With ammo in high demand, Nashua police place their orderBy KIMBERLY HOUGHTON
Union Leader Correspondent
January 18. 2013 3:23PM
NASHUA -- With gun and ammunition sales surging in recent weeks, the city police department wants to make sure its ammunition needs are filled promptly.
"The demand is high. We want to make sure that we can get our order in," said Karen Smith, business manager for the Nashua Police Department. "The vendors are very busy."
On Wednesday, the same day President Barack Obama publicly outlined his new gun plan, the city's aldermanic Finance Committee approved spending $71,494 on ammunition for local police.
"Due to the current state of ammunition shortages and excessive backorders, it was determined best to solicit the two firms that have consistently participated over the last decade," said a memo written to Mayor Donnalee Lozeau, chairman of the Finance Committee.
The committee approved a contract award to Riley's Sport Shop in Hooksett for the department's ammunition supply. The largest portion of the order consists of 145 cases of .40-caliber Smith and Wesson bullets, with 1,000 rounds per case.
Officer Todd Moriarty said the amount of ammunition being ordered is about the same as last year. While the request to order ammo is not ahead of schedule, police officials reiterated that the demand right now is high for the ammunition, explaining they need to get their order placed as soon as possible because of an estimated four to six month delivery date.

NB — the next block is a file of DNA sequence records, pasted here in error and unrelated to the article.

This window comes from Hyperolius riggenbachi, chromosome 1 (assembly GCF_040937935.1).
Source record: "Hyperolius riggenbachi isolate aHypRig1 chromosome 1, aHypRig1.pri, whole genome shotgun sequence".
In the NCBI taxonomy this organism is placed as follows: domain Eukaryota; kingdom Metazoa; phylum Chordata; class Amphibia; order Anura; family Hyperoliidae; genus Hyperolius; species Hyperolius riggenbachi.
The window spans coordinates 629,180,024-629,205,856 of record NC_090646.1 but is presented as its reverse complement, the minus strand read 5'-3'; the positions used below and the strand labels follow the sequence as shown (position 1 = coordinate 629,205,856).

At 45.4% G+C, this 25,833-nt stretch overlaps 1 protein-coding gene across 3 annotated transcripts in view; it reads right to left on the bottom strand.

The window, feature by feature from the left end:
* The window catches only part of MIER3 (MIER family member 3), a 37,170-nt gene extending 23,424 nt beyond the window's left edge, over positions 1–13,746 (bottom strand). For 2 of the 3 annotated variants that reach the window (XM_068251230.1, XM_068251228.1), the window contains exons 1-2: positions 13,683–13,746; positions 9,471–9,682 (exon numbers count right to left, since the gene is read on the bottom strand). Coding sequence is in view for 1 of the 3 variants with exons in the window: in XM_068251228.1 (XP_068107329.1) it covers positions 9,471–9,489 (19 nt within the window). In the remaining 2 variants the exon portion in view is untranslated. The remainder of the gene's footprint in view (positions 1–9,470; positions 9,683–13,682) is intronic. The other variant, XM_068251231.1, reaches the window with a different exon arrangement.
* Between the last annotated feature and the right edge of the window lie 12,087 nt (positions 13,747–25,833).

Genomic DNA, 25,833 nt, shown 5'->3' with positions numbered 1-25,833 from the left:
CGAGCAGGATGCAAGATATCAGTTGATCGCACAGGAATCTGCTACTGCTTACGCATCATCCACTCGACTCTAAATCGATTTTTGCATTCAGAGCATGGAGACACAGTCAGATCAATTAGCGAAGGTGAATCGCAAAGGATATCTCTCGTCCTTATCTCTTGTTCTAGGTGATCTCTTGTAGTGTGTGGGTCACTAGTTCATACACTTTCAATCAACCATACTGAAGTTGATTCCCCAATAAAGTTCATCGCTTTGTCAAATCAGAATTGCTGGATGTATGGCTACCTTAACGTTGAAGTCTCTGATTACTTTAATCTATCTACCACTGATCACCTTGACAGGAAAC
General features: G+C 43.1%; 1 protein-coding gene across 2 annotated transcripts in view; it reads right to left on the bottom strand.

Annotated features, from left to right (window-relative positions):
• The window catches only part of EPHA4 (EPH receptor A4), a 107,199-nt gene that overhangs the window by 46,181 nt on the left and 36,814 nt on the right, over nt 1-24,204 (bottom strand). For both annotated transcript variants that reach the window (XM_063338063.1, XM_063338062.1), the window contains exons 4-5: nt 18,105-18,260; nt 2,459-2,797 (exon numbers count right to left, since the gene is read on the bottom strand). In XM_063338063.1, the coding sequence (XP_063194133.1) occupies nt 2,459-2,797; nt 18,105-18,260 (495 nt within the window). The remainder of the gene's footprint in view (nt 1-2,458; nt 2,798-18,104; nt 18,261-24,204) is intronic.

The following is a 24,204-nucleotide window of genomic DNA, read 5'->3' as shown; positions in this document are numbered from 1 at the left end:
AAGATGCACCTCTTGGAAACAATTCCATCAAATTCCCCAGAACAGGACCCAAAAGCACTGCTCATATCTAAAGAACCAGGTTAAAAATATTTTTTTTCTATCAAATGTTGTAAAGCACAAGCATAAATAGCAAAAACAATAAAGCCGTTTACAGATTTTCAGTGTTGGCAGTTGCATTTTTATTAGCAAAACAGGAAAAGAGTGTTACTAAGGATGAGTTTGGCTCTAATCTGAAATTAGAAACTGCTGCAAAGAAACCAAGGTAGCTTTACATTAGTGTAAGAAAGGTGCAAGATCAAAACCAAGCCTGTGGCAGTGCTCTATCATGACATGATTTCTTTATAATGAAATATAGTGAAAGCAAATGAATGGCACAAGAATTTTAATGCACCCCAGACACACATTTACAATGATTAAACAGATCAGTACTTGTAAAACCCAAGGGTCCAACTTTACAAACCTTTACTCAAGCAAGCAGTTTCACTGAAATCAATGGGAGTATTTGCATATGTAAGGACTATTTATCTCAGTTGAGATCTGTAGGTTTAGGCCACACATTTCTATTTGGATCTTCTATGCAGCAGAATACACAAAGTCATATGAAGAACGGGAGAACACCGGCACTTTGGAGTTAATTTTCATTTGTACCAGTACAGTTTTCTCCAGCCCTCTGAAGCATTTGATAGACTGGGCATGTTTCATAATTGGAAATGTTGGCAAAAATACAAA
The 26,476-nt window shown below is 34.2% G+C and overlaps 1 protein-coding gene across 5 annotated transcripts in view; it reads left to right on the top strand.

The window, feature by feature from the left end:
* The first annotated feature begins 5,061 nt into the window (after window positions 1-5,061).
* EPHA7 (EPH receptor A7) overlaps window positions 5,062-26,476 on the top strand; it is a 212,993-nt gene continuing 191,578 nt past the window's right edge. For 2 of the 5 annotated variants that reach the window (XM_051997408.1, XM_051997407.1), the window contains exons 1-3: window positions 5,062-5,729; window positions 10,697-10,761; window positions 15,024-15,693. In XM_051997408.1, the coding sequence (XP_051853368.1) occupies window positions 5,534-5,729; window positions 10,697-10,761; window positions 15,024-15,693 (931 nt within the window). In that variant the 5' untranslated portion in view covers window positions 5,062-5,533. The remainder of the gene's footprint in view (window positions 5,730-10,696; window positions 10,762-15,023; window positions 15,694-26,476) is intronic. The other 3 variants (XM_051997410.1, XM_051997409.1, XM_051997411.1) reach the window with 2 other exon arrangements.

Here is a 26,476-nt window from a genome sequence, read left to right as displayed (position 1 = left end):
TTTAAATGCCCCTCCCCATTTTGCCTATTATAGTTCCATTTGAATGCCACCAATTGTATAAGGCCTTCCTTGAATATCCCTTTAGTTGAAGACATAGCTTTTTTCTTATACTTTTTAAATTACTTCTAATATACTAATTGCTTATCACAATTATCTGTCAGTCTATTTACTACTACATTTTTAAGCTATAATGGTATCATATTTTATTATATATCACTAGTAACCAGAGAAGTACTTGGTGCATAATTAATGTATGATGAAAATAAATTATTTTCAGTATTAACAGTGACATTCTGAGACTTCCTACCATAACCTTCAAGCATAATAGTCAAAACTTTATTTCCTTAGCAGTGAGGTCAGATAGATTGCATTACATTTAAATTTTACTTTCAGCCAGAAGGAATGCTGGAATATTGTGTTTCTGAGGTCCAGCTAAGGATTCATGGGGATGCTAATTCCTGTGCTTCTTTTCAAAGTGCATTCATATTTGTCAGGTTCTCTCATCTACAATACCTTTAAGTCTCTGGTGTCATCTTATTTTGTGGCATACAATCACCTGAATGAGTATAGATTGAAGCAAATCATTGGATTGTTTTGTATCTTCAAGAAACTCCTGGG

According to PoliceOne.com, an online law enforcement resource, police agencies throughout the nation are dealing with ammunition shortages and backorders, largely in part because more civilians are purchasing guns and ammunition.
The Finance Committee also approved the purchase of 22 new bulletproof vests for the police force. At a cost of $13,750, 13 of the vests will replace aging body armor, while the remaining nine vests will be used for new hires, including four new police officers hired last month.
Moriarty explained that bulletproof vests are custom fit for each individual officer, and that they are not reused by policemen.
"I support this plan. I think people who do this for a living need protection," said Alderman-at-Large David Deane.
Both the ammunition and bulletproof vest purchases were approved unanimously by the committee.